B’bang Authorities Say They Will Try to Obtain Concession for Protesters

A day after a group of Battambang land protesters outside Prime Minister Hun Sen’s house in Phnom Penh were forcibly shipped home, provincial authorities said yesterday they would attempt to obtain a social land concession for the angry villagers.

The protesters represented 400 families from Battambang province who farm in Kors Kralor district and have accused an RCAF captain and a military police lieutenant colonel of selling 1,672 hectares of their farmland to an unnamed Chinese-owned company.

Battambang provincial Cabinet chief Pour Prong, who traveled to Phnom Penh on Sunday to send the villagers back to their homes in neighboring Banan district, said provincial authorities were forming a committee to request that the villagers be awarded a social land concession.

Mr Prong claimed that the land in question was protected forestland that by law cannot be privately owned and he denied that it had been sold to a Chinese company.

Mr Prong also said that he had “kept a promise” to send the protesters back to their home village. However, villagers claimed yesterday and Sunday night that they were “dumped” at the Banan district police station, about 30 km from their homes.

Touch Vandy, who attended Sunday’s protest, said yesterday that the villagers were forced to rent a truck to get home.

“We rented a Korean truck and got the money from the people in the village to pay for it,” she said. “They brought us from Phnom Penh and dumped us.” She called the events of Sunday “serious psychological torture and a violation of our demonstration rights.”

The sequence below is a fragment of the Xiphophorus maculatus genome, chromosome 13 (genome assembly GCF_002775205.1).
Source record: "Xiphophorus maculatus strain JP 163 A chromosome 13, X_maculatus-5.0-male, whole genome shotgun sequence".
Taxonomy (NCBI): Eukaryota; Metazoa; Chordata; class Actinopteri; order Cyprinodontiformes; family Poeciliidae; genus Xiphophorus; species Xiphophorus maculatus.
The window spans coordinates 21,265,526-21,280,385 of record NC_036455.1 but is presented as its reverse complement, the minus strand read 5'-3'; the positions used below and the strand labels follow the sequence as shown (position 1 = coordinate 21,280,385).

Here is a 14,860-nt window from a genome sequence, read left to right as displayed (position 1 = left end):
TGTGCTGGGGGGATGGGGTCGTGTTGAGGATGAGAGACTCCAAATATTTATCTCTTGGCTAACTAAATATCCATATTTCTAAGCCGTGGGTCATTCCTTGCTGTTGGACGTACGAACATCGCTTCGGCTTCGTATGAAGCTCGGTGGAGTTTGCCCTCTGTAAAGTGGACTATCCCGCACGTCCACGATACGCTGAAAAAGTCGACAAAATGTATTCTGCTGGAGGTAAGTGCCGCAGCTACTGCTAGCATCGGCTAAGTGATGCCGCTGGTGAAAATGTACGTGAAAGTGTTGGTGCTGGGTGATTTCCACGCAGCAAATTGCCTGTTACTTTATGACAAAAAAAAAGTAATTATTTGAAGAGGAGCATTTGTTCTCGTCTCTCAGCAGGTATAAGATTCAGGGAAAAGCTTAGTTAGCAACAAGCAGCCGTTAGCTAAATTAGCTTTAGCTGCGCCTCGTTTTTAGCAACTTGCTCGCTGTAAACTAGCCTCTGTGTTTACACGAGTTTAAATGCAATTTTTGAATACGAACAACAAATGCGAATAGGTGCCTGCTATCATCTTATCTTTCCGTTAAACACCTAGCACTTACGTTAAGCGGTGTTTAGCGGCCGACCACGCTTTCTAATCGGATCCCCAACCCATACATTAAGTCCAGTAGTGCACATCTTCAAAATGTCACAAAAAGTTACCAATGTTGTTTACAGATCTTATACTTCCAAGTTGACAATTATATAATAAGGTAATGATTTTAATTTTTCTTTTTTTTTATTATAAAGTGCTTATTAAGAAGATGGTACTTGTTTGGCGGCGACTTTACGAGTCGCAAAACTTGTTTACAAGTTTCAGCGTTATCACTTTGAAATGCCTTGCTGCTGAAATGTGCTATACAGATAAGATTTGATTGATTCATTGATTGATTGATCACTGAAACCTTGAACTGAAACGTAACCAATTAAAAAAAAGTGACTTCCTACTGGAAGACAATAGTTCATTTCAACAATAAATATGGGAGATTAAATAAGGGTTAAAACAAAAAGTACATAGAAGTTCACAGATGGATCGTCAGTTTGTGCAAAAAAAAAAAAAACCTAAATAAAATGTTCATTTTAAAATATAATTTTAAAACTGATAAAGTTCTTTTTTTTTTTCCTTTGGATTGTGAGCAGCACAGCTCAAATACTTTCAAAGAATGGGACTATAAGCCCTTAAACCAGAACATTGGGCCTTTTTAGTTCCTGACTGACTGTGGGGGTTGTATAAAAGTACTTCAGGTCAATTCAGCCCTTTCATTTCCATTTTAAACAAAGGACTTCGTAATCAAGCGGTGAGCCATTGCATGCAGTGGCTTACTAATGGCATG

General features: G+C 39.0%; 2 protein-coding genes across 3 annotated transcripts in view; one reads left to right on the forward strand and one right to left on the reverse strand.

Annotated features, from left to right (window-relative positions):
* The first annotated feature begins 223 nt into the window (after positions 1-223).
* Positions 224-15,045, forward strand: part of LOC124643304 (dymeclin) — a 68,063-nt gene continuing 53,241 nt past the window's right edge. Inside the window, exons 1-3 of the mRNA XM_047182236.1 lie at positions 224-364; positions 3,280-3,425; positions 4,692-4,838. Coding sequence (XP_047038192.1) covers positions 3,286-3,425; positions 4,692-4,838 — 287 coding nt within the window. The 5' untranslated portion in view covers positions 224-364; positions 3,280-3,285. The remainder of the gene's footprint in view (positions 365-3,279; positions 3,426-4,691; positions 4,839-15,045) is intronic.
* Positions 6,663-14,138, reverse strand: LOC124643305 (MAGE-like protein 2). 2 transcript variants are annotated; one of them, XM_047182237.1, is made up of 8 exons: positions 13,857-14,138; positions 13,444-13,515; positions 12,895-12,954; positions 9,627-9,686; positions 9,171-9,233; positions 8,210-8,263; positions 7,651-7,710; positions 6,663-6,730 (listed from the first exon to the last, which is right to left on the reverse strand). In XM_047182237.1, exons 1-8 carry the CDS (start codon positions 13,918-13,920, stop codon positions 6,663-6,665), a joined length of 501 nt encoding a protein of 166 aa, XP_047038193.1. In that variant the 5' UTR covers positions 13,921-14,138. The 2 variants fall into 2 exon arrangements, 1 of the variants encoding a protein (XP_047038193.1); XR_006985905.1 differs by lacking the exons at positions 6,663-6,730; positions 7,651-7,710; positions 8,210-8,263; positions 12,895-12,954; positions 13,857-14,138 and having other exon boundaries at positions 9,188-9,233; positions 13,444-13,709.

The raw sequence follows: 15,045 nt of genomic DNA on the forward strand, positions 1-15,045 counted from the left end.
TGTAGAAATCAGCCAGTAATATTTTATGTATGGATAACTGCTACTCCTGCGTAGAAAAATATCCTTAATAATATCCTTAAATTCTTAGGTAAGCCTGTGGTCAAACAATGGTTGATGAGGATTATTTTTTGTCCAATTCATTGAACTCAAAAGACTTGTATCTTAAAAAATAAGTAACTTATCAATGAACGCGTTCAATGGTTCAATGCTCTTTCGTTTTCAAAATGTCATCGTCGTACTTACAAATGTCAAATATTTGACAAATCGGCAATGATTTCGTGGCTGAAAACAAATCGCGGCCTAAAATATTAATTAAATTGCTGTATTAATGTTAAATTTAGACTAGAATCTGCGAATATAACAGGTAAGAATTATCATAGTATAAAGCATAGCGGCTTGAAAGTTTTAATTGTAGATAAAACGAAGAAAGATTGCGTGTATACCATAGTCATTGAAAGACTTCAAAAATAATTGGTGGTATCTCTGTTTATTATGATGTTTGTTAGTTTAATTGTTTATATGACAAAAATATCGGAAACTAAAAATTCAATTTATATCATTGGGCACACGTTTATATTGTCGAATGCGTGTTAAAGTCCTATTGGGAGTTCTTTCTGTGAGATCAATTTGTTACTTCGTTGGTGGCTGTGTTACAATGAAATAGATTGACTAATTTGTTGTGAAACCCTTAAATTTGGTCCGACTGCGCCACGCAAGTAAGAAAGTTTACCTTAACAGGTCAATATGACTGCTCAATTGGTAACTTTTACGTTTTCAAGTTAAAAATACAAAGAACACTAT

Ms Vandy said villagers planned to wait 10 days to see if Battambang authorities act to resolve their dispute, then travel to Phnom Penh to stage another protest.

Yim Mengly, provincial coordinator for rights group Adhoc, confirmed yesterday that the villagers had made their own way home in a truck. He said they traveled to Phnom Penh because they had lost faith in provincial authorities.

“Previously, [provincial authorities] always spoke differently than they acted, which made villagers lose confidence in them, which is why they always keep trying to get to Phnom Penh to protest at the house of Prime Minister Hun Sen,” he said. “It is the Battambang authorities’ mistake.”

 

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